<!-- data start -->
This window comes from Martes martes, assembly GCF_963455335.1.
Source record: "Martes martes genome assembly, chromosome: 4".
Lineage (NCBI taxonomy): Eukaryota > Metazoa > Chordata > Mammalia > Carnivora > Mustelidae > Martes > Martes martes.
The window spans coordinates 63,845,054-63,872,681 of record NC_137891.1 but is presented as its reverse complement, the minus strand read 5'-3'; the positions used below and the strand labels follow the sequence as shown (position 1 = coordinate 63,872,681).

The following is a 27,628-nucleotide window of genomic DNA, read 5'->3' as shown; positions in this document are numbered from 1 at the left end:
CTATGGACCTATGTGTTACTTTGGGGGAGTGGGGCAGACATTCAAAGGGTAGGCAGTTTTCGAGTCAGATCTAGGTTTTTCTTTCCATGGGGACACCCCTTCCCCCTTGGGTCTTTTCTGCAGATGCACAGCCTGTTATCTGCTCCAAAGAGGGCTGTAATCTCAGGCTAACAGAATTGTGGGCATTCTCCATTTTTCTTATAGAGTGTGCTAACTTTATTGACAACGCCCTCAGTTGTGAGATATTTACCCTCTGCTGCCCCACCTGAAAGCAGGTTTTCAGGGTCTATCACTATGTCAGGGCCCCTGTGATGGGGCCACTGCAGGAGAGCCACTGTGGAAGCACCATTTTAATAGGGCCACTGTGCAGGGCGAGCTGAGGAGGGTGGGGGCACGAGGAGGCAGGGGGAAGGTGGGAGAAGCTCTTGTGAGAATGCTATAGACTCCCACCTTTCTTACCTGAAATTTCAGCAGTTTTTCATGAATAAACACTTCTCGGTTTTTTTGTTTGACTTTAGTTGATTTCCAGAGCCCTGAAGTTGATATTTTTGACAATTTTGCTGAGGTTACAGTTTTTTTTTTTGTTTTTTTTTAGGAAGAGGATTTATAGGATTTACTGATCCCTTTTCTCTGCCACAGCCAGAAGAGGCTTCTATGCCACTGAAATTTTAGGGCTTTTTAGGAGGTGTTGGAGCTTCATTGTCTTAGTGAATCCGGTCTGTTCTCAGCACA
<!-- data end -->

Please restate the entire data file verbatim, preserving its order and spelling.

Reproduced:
This window comes from Martes martes, assembly GCF_963455335.1.
Source record: "Martes martes genome assembly, chromosome: 4".
Lineage (NCBI taxonomy): Eukaryota > Metazoa > Chordata > Mammalia > Carnivora > Mustelidae > Martes > Martes martes.
The window spans coordinates 63,845,054-63,872,681 of record NC_137891.1 but is presented as its reverse complement, the minus strand read 5'-3'; the positions used below and the strand labels follow the sequence as shown (position 1 = coordinate 63,872,681).

The following is a 27,628-nucleotide window of genomic DNA, read 5'->3' as shown; positions in this document are numbered from 1 at the left end:
CTATGGACCTATGTGTTACTTTGGGGGAGTGGGGCAGACATTCAAAGGGTAGGCAGTTTTCGAGTCAGATCTAGGTTTTTCTTTCCATGGGGACACCCCTTCCCCCTTGGGTCTTTTCTGCAGATGCACAGCCTGTTATCTGCTCCAAAGAGGGCTGTAATCTCAGGCTAACAGAATTGTGGGCATTCTCCATTTTTCTTATAGAGTGTGCTAACTTTATTGACAACGCCCTCAGTTGTGAGATATTTACCCTCTGCTGCCCCACCTGAAAGCAGGTTTTCAGGGTCTATCACTATGTCAGGGCCCCTGTGATGGGGCCACTGCAGGAGAGCCACTGTGGAAGCACCATTTTAATAGGGCCACTGTGCAGGGCGAGCTGAGGAGGGTGGGGGCACGAGGAGGCAGGGGGAAGGTGGGAGAAGCTCTTGTGAGAATGCTATAGACTCCCACCTTTCTTACCTGAAATTTCAGCAGTTTTTCATGAATAAACACTTCTCGGTTTTTTTGTTTGACTTTAGTTGATTTCCAGAGCCCTGAAGTTGATATTTTTGACAATTTTGCTGAGGTTACAGTTTTTTTTTTTGTTTTTTTTTAGGAAGAGGATTTATAGGATTTACTGATCCCTTTTCTCTGCCACAGCCAGAAGAGGCTTCTATGCCACTGAAATTTTAGGGCTTTTTAGGAGGTGTTGGAGCTTCATTGTCTTAGTGAATCCGGTCTGTTCTCAGCACA